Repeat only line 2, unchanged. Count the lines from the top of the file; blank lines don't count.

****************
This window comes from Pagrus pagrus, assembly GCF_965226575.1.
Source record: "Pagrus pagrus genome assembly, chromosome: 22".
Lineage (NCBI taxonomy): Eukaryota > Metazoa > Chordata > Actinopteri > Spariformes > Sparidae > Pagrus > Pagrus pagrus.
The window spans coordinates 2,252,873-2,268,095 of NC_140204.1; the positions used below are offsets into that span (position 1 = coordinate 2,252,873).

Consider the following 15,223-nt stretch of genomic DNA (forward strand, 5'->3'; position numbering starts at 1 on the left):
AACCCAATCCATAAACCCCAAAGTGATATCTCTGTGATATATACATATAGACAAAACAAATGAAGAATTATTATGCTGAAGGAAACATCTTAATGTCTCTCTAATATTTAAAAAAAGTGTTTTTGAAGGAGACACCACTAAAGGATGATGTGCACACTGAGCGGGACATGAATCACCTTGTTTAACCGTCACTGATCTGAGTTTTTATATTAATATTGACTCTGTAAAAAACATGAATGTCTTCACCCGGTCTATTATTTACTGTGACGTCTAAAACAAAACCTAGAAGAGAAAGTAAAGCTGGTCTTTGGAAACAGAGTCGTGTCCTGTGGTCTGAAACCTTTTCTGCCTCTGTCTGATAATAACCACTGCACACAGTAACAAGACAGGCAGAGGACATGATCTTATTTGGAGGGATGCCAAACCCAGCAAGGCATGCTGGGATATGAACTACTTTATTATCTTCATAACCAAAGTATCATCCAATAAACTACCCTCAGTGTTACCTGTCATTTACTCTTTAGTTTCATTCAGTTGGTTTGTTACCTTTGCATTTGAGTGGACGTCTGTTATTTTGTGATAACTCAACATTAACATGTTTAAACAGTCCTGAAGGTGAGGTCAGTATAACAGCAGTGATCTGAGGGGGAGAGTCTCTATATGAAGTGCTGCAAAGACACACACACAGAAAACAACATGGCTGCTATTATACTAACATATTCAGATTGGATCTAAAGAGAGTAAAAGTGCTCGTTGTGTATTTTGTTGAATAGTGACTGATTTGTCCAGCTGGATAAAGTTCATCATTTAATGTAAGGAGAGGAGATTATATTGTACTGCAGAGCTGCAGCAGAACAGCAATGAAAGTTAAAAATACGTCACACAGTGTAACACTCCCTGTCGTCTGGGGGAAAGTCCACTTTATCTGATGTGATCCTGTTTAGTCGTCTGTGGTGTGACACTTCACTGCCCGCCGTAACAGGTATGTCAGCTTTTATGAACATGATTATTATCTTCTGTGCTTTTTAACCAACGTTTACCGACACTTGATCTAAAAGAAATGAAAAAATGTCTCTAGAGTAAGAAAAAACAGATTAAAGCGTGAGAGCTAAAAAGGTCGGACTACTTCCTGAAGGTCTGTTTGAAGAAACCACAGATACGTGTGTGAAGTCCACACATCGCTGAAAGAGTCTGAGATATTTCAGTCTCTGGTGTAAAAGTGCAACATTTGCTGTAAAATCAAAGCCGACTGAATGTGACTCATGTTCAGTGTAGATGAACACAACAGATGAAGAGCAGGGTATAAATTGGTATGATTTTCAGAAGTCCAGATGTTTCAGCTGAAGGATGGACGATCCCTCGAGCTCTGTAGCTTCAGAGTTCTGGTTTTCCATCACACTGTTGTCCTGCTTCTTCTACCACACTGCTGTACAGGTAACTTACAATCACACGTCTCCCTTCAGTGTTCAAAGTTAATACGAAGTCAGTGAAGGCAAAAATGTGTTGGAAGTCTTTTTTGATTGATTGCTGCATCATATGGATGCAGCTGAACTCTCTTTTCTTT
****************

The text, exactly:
Source record: "Pagrus pagrus genome assembly, chromosome: 22".